Low concentration of circulating anti-Mullerian hormone is not predictive of reduced fecundability in young healthy women: a prospective cohort study

Casper P. Hagen*, Sonja Vestergaard, Anders Juul, Niels Erik Skakkebaek, Anna-Maria Andersson, Katharina M. Main, Niels Henrik Hjollund, Erik Ernst, Jens Peter Bonde, Richard A. Anderson, Tina Kold Jensen

*Corresponding author for this work

Research output: Contribution to journalArticlepeer-review

Abstract

Objective: To evaluate whether circulating levels of antimullerian hormone (AMH) predict fecundability in young healthy women.

Design: Prospective cohort study.

Setting: General community.

Patient(s): A total of 186 couples who intended to discontinue contraception to become pregnant were followed until pregnancy or for six menstrual cycles.

Intervention(s): None.

Main Outcome Measure(s): Fecundability was evaluated by the monthly probability of conceiving (i.e., fecundability ratio [FR]). In addition, circulating levels of LH, FSH, T, and sex hormone-binding globulin (SHBG) were evaluated in 158 of 186 women.

Result(s): Fifty-nine percent of couples conceived during the study period. Compared to the reference group of women with medium AMH(AMH quintiles 2-4), fecundability did not differ significantly in women with low AMH(AMH quintile 1) (FR 0.81; 95% confidence interval [CI] 0.44-1.40). In contrast, women with high AMH(AMH quintile 5) had reduced fecundability (FR 0.62; 95% CI 0.39-0.99) after adjustment for covariates (woman's age, body mass index [BMI], smoking, diseases affecting fecundability, and oligozoospermia). Irregular menstrual cycles were more prevalent in women with high AMH compared with women with low or medium AMH levels, and they had higher levels of LH (geometric mean: 8.4 vs. 5.3 IU/L) and LH: FSH ratio (2.4 vs. 1.8). After exclusion of women with irregular cycles, women with high AMH still had reduced fecundability (FR 0.48; 95% CI 0.27-0.85) and elevated LH: FSH ratio (2.4 vs. 1.7).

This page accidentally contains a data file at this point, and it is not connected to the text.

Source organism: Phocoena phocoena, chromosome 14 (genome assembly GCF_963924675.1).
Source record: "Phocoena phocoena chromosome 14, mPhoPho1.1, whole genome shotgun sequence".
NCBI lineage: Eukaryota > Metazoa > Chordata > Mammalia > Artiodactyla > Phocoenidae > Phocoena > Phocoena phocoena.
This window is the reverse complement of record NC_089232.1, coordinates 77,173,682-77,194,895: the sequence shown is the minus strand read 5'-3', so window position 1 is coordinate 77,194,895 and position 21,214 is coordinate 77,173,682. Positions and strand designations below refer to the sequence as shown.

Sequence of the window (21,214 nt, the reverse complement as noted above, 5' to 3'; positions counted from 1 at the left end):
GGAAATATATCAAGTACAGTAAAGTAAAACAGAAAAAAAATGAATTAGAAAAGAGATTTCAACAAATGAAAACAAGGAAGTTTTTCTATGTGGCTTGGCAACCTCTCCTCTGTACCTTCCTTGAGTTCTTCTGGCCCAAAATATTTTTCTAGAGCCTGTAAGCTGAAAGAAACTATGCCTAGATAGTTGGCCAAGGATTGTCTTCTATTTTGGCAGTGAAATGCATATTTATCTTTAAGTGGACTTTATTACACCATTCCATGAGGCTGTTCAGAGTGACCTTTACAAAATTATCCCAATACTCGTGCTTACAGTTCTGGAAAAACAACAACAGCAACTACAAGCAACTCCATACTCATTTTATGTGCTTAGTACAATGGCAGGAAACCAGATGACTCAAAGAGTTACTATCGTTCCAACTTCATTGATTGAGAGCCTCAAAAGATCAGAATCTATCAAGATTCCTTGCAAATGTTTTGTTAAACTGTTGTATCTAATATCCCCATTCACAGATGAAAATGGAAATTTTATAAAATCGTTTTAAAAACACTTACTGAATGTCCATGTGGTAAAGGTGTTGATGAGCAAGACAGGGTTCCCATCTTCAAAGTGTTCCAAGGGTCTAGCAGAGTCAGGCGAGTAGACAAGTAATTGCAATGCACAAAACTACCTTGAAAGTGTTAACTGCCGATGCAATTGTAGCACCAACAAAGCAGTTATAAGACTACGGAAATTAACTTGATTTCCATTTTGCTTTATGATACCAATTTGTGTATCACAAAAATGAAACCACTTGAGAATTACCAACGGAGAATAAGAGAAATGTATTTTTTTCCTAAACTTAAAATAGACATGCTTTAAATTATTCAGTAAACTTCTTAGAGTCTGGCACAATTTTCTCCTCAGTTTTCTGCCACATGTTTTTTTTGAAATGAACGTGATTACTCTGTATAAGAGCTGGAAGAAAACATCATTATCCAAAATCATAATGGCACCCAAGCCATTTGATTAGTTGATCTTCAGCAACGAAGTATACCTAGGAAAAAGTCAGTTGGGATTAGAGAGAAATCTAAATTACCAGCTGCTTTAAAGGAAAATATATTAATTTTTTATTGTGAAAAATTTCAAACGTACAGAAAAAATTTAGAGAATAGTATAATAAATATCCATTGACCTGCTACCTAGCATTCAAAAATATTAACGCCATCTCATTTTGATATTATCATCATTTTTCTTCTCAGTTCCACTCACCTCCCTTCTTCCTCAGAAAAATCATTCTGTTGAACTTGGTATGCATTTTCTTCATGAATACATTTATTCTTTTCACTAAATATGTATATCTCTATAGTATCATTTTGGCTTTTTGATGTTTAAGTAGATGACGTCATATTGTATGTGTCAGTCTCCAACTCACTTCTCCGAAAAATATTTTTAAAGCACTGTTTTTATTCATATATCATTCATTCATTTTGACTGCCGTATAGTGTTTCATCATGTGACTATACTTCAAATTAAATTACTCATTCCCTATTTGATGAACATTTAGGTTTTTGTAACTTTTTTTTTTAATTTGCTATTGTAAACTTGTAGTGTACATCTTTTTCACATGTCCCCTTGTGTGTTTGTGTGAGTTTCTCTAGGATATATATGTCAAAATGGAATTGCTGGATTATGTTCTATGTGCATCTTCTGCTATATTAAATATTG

Conclusion(s): Low AMH in healthy women in their mid-20s did not predict reduced fecundability. Even after exclusion of women with irregular cycles, the probability of conceiving was reduced in women with high AMH. (Fertil Steril (R) 2012; 98: 1602-8. (C) 2012 by American Society for Reproductive Medicine.)

Original languageEnglish
Pages (from-to)1602-1608
Number of pages9
JournalFertility and Sterility
Volume98
Issue number6
Early online date6 Sep 2012
DOIs
Publication statusPublished - Dec 2012

Keywords

  • 1ST-PREGNANCY PLANNERS
  • fecundability
  • ANTI-MULLERIAN HORMONE
  • POLYCYSTIC-OVARY-SYNDROME
  • fecundity
  • AMH
  • FOLLOW-UP
  • 1ST PREGNANCY
  • MIS
  • SERUM-LEVELS
  • ANTRAL FOLLICLE COUNT
  • ESTRADIOL LEVELS
  • PCOS
  • MENSTRUAL-CYCLE
  • INHIBIN-B
  • time to pregnancy

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